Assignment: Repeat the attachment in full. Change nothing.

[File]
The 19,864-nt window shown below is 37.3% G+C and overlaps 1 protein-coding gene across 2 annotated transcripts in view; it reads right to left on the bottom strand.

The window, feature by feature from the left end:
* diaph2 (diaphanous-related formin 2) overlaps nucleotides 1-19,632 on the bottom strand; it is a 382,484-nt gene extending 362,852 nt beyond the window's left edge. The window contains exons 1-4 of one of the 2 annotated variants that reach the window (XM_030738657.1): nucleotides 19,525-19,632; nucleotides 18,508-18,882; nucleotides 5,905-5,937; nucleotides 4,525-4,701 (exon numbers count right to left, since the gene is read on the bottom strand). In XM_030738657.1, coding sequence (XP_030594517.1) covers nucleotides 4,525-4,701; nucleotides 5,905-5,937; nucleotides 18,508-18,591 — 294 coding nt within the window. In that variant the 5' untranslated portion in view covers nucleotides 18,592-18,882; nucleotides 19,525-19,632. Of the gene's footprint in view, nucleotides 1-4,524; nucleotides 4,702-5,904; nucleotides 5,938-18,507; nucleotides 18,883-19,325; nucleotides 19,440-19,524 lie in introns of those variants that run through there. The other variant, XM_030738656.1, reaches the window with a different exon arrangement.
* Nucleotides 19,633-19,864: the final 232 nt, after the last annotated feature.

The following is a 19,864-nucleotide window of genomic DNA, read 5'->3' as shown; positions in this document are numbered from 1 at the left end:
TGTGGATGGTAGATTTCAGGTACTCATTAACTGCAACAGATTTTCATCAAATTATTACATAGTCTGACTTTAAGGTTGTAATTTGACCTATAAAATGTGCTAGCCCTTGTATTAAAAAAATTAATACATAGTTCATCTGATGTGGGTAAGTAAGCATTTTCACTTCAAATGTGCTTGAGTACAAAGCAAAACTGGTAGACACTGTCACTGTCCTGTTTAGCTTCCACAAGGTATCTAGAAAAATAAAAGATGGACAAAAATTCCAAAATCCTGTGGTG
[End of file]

The 19,864-nt window shown below is 37.3% G+C and overlaps 1 protein-coding gene across 2 annotated transcripts in view; it reads right to left on the bottom strand.

The window, feature by feature from the left end:
* diaph2 (diaphanous-related formin 2) overlaps nucleotides 1-19,632 on the bottom strand; it is a 382,484-nt gene extending 362,852 nt beyond the window's left edge. The window contains exons 1-4 of one of the 2 annotated variants that reach the window (XM_030738657.1): nucleotides 19,525-19,632; nucleotides 18,508-18,882; nucleotides 5,905-5,937; nucleotides 4,525-4,701 (exon numbers count right to left, since the gene is read on the bottom strand). In XM_030738657.1, coding sequence (XP_030594517.1) covers nucleotides 4,525-4,701; nucleotides 5,905-5,937; nucleotides 18,508-18,591 — 294 coding nt within the window. In that variant the 5' untranslated portion in view covers nucleotides 18,592-18,882; nucleotides 19,525-19,632. Of the gene's footprint in view, nucleotides 1-4,524; nucleotides 4,702-5,904; nucleotides 5,938-18,507; nucleotides 18,883-19,325; nucleotides 19,440-19,524 lie in introns of those variants that run through there. The other variant, XM_030738656.1, reaches the window with a different exon arrangement.
* Nucleotides 19,633-19,864: the final 232 nt, after the last annotated feature.

The following is a 19,864-nucleotide window of genomic DNA, read 5'->3' as shown; positions in this document are numbered from 1 at the left end:
TGTGGATGGTAGATTTCAGGTACTCATTAACTGCAACAGATTTTCATCAAATTATTACATAGTCTGACTTTAAGGTTGTAATTTGACCTATAAAATGTGCTAGCCCTTGTATTAAAAAAATTAATACATAGTTCATCTGATGTGGGTAAGTAAGCATTTTCACTTCAAATGTGCTTGAGTACAAAGCAAAACTGGTAGACACTGTCACTGTCCTGTTTAGCTTCCACAAGGTATCTAGAAAAATAAAAGATGGACAAAAATTCCAAAATCCTGTGGTG